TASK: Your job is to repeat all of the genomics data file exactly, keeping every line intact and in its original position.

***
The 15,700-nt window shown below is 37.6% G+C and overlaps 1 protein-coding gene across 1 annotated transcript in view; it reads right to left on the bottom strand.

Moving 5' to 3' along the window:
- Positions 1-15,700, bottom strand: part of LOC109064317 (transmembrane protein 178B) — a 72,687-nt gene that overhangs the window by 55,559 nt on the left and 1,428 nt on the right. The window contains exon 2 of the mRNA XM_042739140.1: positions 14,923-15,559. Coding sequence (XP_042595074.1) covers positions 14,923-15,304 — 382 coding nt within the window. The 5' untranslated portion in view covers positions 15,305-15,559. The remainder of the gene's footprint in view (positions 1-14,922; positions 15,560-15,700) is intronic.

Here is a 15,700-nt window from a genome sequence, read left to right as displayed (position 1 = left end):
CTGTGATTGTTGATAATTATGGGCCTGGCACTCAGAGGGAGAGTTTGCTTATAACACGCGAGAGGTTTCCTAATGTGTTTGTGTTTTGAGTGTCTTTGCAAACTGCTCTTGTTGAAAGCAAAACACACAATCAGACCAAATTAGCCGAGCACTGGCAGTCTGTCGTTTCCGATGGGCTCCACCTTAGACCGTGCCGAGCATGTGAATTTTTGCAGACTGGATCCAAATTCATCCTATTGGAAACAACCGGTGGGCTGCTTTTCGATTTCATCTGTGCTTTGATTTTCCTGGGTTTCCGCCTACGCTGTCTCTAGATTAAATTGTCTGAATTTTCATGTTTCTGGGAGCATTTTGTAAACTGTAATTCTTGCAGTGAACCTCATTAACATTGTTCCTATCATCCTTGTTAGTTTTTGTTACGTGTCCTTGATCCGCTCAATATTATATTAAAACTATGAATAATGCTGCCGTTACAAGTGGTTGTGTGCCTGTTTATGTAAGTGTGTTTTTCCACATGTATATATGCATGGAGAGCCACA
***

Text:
The 15,700-nt window shown below is 37.6% G+C and overlaps 1 protein-coding gene across 1 annotated transcript in view; it reads right to left on the bottom strand.

Moving 5' to 3' along the window:
- Positions 1-15,700, bottom strand: part of LOC109064317 (transmembrane protein 178B) — a 72,687-nt gene that overhangs the window by 55,559 nt on the left and 1,428 nt on the right. The window contains exon 2 of the mRNA XM_042739140.1: positions 14,923-15,559. Coding sequence (XP_042595074.1) covers positions 14,923-15,304 — 382 coding nt within the window. The 5' untranslated portion in view covers positions 15,305-15,559. The remainder of the gene's footprint in view (positions 1-14,922; positions 15,560-15,700) is intronic.

Here is a 15,700-nt window from a genome sequence, read left to right as displayed (position 1 = left end):
CTGTGATTGTTGATAATTATGGGCCTGGCACTCAGAGGGAGAGTTTGCTTATAACACGCGAGAGGTTTCCTAATGTGTTTGTGTTTTGAGTGTCTTTGCAAACTGCTCTTGTTGAAAGCAAAACACACAATCAGACCAAATTAGCCGAGCACTGGCAGTCTGTCGTTTCCGATGGGCTCCACCTTAGACCGTGCCGAGCATGTGAATTTTTGCAGACTGGATCCAAATTCATCCTATTGGAAACAACCGGTGGGCTGCTTTTCGATTTCATCTGTGCTTTGATTTTCCTGGGTTTCCGCCTACGCTGTCTCTAGATTAAATTGTCTGAATTTTCATGTTTCTGGGAGCATTTTGTAAACTGTAATTCTTGCAGTGAACCTCATTAACATTGTTCCTATCATCCTTGTTAGTTTTTGTTACGTGTCCTTGATCCGCTCAATATTATATTAAAACTATGAATAATGCTGCCGTTACAAGTGGTTGTGTGCCTGTTTATGTAAGTGTGTTTTTCCACATGTATATATGCATGGAGAGCCACA